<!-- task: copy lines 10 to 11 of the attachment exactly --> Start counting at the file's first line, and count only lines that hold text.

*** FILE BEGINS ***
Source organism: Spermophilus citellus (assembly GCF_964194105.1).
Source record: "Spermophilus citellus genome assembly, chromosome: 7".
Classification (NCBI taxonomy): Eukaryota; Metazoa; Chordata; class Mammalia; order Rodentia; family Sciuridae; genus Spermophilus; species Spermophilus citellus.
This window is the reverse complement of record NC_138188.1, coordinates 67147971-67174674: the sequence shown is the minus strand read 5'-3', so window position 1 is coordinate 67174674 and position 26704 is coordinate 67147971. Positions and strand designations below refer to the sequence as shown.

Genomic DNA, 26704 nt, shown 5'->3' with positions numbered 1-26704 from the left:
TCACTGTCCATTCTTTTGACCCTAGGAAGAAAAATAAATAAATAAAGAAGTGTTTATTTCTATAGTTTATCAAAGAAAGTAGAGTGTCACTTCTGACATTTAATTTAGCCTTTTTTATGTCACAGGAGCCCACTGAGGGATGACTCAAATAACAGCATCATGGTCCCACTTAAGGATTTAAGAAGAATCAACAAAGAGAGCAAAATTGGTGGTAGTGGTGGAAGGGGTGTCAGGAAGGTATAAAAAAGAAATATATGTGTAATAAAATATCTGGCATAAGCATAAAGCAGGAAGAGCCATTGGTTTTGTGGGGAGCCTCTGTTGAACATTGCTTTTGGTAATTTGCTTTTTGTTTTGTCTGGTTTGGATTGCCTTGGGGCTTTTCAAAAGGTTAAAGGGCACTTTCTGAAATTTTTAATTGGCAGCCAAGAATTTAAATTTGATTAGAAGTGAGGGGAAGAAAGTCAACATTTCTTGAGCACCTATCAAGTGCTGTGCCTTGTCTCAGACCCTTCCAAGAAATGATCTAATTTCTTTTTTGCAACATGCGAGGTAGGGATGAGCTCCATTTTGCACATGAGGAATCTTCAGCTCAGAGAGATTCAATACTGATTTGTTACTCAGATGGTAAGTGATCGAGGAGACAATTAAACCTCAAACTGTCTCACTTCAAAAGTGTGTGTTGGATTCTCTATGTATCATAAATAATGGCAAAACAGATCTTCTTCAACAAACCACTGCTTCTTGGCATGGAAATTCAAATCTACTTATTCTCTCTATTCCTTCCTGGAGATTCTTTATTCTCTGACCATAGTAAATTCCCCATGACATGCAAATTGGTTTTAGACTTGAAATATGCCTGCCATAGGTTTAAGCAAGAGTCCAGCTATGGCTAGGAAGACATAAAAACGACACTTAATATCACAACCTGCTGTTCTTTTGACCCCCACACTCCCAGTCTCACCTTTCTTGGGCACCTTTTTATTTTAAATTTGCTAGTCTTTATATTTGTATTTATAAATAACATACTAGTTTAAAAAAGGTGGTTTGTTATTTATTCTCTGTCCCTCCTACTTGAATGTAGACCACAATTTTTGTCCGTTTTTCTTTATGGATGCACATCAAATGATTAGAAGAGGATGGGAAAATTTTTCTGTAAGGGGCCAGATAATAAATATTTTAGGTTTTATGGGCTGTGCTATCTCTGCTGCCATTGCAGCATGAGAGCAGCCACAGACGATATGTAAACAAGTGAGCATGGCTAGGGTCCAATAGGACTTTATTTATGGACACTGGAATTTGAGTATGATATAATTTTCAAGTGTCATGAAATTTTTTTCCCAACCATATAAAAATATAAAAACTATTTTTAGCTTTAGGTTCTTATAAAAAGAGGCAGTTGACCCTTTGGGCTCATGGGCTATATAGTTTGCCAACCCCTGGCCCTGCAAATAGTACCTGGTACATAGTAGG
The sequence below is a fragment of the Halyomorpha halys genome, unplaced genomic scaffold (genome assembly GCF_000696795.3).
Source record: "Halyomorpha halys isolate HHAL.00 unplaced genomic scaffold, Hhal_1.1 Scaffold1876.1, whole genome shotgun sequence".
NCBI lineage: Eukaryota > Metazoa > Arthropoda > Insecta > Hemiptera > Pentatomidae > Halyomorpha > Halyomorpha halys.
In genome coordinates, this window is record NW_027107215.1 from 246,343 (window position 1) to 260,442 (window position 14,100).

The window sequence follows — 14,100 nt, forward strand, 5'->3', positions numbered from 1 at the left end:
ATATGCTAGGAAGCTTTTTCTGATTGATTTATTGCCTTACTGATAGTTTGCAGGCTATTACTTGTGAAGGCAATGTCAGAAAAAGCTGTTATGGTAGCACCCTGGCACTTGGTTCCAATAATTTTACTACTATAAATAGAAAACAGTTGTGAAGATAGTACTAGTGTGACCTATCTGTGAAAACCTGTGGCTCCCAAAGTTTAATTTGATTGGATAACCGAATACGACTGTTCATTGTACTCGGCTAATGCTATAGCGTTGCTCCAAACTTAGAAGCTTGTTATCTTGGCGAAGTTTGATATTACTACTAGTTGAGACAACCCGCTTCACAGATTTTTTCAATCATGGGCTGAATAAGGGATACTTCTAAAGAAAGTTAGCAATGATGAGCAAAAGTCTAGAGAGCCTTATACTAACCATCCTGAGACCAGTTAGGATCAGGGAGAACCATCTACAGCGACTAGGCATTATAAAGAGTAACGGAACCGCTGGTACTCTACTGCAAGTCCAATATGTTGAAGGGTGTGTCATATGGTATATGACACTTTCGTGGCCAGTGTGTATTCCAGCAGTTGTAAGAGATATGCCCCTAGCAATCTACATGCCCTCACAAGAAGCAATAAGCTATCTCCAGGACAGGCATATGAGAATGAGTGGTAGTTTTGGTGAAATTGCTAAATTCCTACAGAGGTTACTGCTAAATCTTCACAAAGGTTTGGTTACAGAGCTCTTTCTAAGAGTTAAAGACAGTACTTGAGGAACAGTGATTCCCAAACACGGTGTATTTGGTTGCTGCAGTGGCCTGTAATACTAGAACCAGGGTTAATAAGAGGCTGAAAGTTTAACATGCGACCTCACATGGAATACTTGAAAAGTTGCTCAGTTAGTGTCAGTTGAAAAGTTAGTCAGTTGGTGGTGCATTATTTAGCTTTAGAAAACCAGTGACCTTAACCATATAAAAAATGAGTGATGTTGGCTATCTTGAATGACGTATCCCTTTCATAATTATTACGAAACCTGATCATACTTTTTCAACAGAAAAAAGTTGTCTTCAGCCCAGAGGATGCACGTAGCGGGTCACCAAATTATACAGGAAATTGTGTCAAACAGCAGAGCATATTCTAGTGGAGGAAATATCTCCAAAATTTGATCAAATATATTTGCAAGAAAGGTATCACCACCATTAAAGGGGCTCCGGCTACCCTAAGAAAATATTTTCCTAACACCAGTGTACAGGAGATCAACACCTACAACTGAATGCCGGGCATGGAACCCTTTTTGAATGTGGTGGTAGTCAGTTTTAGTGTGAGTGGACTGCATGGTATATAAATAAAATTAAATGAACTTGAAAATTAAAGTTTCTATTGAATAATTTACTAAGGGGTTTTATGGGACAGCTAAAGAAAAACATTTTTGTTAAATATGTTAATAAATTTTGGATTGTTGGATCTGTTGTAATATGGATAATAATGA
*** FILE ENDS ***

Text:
In genome coordinates, this window is record NW_027107215.1 from 246,343 (window position 1) to 260,442 (window position 14,100).

The window sequence follows — 14,100 nt, forward strand, 5'->3', positions numbered from 1 at the left end: